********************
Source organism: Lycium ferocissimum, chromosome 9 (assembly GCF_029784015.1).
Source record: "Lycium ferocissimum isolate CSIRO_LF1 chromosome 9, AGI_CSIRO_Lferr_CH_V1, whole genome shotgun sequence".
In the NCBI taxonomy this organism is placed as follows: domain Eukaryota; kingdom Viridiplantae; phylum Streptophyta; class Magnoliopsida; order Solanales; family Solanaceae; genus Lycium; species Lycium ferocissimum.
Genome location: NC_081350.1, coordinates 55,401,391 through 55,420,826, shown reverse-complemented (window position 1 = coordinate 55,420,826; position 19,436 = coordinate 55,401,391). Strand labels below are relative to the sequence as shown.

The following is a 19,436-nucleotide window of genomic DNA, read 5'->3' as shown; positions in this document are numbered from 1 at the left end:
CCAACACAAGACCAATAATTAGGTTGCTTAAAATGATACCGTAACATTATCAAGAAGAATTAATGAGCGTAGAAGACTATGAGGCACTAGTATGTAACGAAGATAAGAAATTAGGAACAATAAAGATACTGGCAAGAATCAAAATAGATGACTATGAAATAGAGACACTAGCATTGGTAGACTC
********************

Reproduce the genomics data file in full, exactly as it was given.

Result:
Source organism: Lycium ferocissimum, chromosome 9 (assembly GCF_029784015.1).
Source record: "Lycium ferocissimum isolate CSIRO_LF1 chromosome 9, AGI_CSIRO_Lferr_CH_V1, whole genome shotgun sequence".
In the NCBI taxonomy this organism is placed as follows: domain Eukaryota; kingdom Viridiplantae; phylum Streptophyta; class Magnoliopsida; order Solanales; family Solanaceae; genus Lycium; species Lycium ferocissimum.
Genome location: NC_081350.1, coordinates 55,401,391 through 55,420,826, shown reverse-complemented (window position 1 = coordinate 55,420,826; position 19,436 = coordinate 55,401,391). Strand labels below are relative to the sequence as shown.

The following is a 19,436-nucleotide window of genomic DNA, read 5'->3' as shown; positions in this document are numbered from 1 at the left end:
CCAACACAAGACCAATAATTAGGTTGCTTAAAATGATACCGTAACATTATCAAGAAGAATTAATGAGCGTAGAAGACTATGAGGCACTAGTATGTAACGAAGATAAGAAATTAGGAACAATAAAGATACTGGCAAGAATCAAAATAGATGACTATGAAATAGAGACACTAGCATTGGTAGACTC